In an article in early January, I explained the pitching stats we use regularly here at MLBTR. At the end, I briefly noted that I don’t use WHIP outside of fantasy baseball. Several commenters inquired about that choice, so I decided a separate article might be helpful.
If you’re reading this, you probably already know that WHIP is (walks + hits) / innings pitched. Hit-by-pitches aside, WHIP is a measure of baserunners allowed by a pitcher per inning. In 2020, Zac Gallen allowed 25 walks and 55 hits in 72 innings for a 1.11 WHIP. The calculation: (25 + 55) / 72 = 1.11.
In briefly researching how WHIP came to be, I found this fun Wall Street Journal article from 2009 by Nando Di Fino. WHIP was conceived in 1979 by Daniel Okrent, better known as the man who invented fantasy baseball. Okrent originally called the stat IPRAT – “Innings Pitched Ratio.” It was later renamed to the catchier WHIP. Though in his 11-year-old article Di Fino wrote that WHIP “is generally accepted as a legitimate baseball statistic,” he also quotes then-Rays director of baseball operations Dan Feinstein explaining why the team did not use the stat. In Di Fino’s words, this is “mostly because pitchers often can’t control the amount of hits that they give up.”
Sometimes, jamming together a couple of different stats into one can improve its usefulness. I don’t feel that’s the case with WHIP, because of that hit component. I’d rather see info about pitcher’s walks and hits allowed separately, because those are two very different things.
A pitcher’s ability to avoid walking batters is a real skill, and that’s why we cite BB% here at MLBTR. For pitchers with at least 100 innings in a season from 2015-19, the year-to-year correlation of BB% was 0.598. Knowing a starting pitcher’s walk rate in 2018 gave you a decent idea of what his walk rate would be in 2019.
Strikeout rate is even more of a concrete skill. K% has a year-to-year correlation of 0.753. If we know a pitcher’s K% and BB%, then almost everything else was a ball in play. So let’s talk about batting average on balls in play, or BABIP. Pitchers control BABIP to a small extent, and for a starting pitcher the year-to-year correlation is just 0.179. There isn’t that much variation pitcher-to-pitcher in BABIP skill. (As an aside, home run prevention matters as well, which is why we talk about groundball rate as a skill).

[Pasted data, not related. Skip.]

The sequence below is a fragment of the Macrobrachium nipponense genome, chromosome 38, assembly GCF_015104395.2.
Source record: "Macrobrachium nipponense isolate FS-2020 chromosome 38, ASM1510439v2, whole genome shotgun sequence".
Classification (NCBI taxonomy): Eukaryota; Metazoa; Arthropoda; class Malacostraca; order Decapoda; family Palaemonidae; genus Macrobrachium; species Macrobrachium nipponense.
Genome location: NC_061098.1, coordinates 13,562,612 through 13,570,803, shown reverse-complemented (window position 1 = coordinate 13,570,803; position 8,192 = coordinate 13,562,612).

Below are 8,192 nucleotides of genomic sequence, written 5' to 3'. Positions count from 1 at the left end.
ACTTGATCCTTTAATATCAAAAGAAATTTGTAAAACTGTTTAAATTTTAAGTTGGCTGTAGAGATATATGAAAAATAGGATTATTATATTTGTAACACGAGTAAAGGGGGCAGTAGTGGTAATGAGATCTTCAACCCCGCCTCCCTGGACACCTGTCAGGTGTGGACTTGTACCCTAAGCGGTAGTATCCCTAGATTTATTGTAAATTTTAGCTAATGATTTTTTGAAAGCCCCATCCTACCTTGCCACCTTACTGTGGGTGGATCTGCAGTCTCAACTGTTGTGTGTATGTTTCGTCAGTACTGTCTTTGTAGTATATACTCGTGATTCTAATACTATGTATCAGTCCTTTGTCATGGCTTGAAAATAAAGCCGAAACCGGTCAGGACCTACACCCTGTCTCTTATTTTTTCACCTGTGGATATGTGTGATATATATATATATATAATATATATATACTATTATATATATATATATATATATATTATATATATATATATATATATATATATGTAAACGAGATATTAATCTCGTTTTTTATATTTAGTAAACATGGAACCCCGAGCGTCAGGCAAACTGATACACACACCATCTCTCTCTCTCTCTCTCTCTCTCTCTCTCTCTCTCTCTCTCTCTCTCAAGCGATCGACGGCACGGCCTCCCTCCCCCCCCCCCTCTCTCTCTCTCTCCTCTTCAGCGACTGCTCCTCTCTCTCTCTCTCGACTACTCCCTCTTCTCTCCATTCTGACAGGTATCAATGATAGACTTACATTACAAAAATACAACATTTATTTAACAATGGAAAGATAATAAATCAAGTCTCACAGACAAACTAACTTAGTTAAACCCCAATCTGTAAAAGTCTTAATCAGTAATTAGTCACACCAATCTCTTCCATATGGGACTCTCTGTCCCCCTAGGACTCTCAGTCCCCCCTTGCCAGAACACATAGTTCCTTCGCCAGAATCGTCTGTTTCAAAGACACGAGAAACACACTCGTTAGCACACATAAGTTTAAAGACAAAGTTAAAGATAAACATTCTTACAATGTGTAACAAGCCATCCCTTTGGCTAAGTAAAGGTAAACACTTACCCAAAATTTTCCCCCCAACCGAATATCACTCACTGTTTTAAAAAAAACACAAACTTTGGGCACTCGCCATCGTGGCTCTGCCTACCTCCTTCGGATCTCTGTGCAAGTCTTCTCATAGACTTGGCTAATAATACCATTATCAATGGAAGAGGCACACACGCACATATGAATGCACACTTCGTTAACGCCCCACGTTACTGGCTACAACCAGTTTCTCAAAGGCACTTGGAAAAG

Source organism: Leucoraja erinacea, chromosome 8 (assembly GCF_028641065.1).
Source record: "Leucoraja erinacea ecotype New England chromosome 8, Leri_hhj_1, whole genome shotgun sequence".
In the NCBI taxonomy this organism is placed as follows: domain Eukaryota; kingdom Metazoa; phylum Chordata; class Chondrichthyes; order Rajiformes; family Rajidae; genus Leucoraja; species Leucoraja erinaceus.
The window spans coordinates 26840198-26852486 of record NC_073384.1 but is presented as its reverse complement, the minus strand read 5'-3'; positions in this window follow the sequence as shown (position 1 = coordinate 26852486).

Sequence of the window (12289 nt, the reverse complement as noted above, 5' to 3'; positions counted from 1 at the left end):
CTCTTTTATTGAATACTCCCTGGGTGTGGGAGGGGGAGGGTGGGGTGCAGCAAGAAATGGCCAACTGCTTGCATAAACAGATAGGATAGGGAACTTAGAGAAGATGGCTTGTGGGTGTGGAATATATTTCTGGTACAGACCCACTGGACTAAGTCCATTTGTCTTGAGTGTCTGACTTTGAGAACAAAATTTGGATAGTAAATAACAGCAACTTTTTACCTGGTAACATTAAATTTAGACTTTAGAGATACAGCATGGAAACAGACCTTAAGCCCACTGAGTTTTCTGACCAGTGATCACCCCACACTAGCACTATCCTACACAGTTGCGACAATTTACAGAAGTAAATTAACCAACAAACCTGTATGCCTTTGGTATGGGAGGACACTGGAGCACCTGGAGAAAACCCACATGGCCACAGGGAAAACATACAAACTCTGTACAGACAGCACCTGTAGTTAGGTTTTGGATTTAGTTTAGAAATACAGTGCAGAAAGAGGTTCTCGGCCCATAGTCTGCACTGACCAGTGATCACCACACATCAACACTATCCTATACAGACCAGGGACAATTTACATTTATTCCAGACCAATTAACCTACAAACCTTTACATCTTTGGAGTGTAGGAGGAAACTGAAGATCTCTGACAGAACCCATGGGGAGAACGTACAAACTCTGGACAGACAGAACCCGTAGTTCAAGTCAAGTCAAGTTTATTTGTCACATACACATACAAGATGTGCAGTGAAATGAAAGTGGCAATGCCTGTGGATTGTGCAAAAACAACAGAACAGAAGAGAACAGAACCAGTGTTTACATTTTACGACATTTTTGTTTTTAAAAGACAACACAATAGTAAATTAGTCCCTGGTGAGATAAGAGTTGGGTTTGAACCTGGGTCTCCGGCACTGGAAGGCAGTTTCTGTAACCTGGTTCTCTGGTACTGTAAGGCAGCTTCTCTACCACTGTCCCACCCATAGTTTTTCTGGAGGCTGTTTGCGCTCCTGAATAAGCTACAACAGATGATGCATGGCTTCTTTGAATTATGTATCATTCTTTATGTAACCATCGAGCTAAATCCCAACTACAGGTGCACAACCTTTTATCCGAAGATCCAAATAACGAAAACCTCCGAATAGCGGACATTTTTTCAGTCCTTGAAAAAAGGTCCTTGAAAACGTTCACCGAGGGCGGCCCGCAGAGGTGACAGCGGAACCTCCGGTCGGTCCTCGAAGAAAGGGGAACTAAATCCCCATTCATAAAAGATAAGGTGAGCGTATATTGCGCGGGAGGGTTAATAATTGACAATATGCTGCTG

Going back to WHIP, its year-to-year correlation is 0.445. To the degree that WHIP is repeatable, that is mostly owed to the repeatability of K% (since a K is never a hit) and BB% (half of WHIP). The repeatability of WHIP is negatively affected by the hit component.
In my opinion, there isn’t a convincing reason to use WHIP. Resident stat expert Matt Swartz sums it up this way: “If the question is how a pitcher performed retrospectively, actual ERA is the more logical stat to use. If the question is how a pitcher will perform prospectively, WHIP doesn’t correlate that well with future ERA, and you can get to a better picture by looking at components.”
So, we’ll talk about what a player already did on a the field, and hits allowed are a big part of that. Trevor Bauer gave up 41 hits in 73 innings in 2021, and it’s a big reason he posted a 1.73 ERA. I’d rather see his walk rate (6.1%) and BABIP (.215) separated out, because I find that more informative both in considering what he already did and what he will do in the future. If I simply told you he had a 0.79 WHIP, that would be less informative.
My goal in this post is simply to explain why I personally don’t use WHIP to evaluate pitchers, and those are the same reasons you’ve rarely seen it on MLBTR in our 15 years. We’re all here because we love baseball. The stats you look at should be whichever ones increase your enjoyment of the game. Whether WHIP, WAR, wins, or something else does that for you, there’s no wrong answer.